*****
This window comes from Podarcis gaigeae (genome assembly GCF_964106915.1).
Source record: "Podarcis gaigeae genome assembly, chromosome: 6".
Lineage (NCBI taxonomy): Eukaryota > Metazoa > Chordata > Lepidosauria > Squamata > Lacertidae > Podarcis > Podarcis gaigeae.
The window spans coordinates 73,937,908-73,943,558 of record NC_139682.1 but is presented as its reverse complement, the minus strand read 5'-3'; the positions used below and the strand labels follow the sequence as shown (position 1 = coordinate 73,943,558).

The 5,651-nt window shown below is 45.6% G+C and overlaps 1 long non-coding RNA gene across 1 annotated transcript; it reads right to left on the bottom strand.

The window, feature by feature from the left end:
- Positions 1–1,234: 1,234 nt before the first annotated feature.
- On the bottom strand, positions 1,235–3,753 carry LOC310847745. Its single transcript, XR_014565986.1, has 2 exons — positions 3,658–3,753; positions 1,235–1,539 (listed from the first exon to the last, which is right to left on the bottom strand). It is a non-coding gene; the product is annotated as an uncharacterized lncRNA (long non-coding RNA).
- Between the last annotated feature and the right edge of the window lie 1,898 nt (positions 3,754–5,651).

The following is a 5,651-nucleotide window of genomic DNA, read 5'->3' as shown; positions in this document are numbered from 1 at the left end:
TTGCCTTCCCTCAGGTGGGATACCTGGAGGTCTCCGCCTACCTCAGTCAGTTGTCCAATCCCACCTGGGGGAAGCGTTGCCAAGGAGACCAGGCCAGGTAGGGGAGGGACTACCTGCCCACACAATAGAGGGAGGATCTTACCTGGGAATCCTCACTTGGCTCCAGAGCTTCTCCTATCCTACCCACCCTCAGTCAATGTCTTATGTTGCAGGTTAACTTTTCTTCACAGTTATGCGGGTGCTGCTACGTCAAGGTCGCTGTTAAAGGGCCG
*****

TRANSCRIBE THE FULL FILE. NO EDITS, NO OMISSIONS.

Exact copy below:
This window comes from Podarcis gaigeae (genome assembly GCF_964106915.1).
Source record: "Podarcis gaigeae genome assembly, chromosome: 6".
Lineage (NCBI taxonomy): Eukaryota > Metazoa > Chordata > Lepidosauria > Squamata > Lacertidae > Podarcis > Podarcis gaigeae.
The window spans coordinates 73,937,908-73,943,558 of record NC_139682.1 but is presented as its reverse complement, the minus strand read 5'-3'; the positions used below and the strand labels follow the sequence as shown (position 1 = coordinate 73,943,558).

The 5,651-nt window shown below is 45.6% G+C and overlaps 1 long non-coding RNA gene across 1 annotated transcript; it reads right to left on the bottom strand.

The window, feature by feature from the left end:
- Positions 1–1,234: 1,234 nt before the first annotated feature.
- On the bottom strand, positions 1,235–3,753 carry LOC310847745. Its single transcript, XR_014565986.1, has 2 exons — positions 3,658–3,753; positions 1,235–1,539 (listed from the first exon to the last, which is right to left on the bottom strand). It is a non-coding gene; the product is annotated as an uncharacterized lncRNA (long non-coding RNA).
- Between the last annotated feature and the right edge of the window lie 1,898 nt (positions 3,754–5,651).

The following is a 5,651-nucleotide window of genomic DNA, read 5'->3' as shown; positions in this document are numbered from 1 at the left end:
TTGCCTTCCCTCAGGTGGGATACCTGGAGGTCTCCGCCTACCTCAGTCAGTTGTCCAATCCCACCTGGGGGAAGCGTTGCCAAGGAGACCAGGCCAGGTAGGGGAGGGACTACCTGCCCACACAATAGAGGGAGGATCTTACCTGGGAATCCTCACTTGGCTCCAGAGCTTCTCCTATCCTACCCACCCTCAGTCAATGTCTTATGTTGCAGGTTAACTTTTCTTCACAGTTATGCGGGTGCTGCTACGTCAAGGTCGCTGTTAAAGGGCCG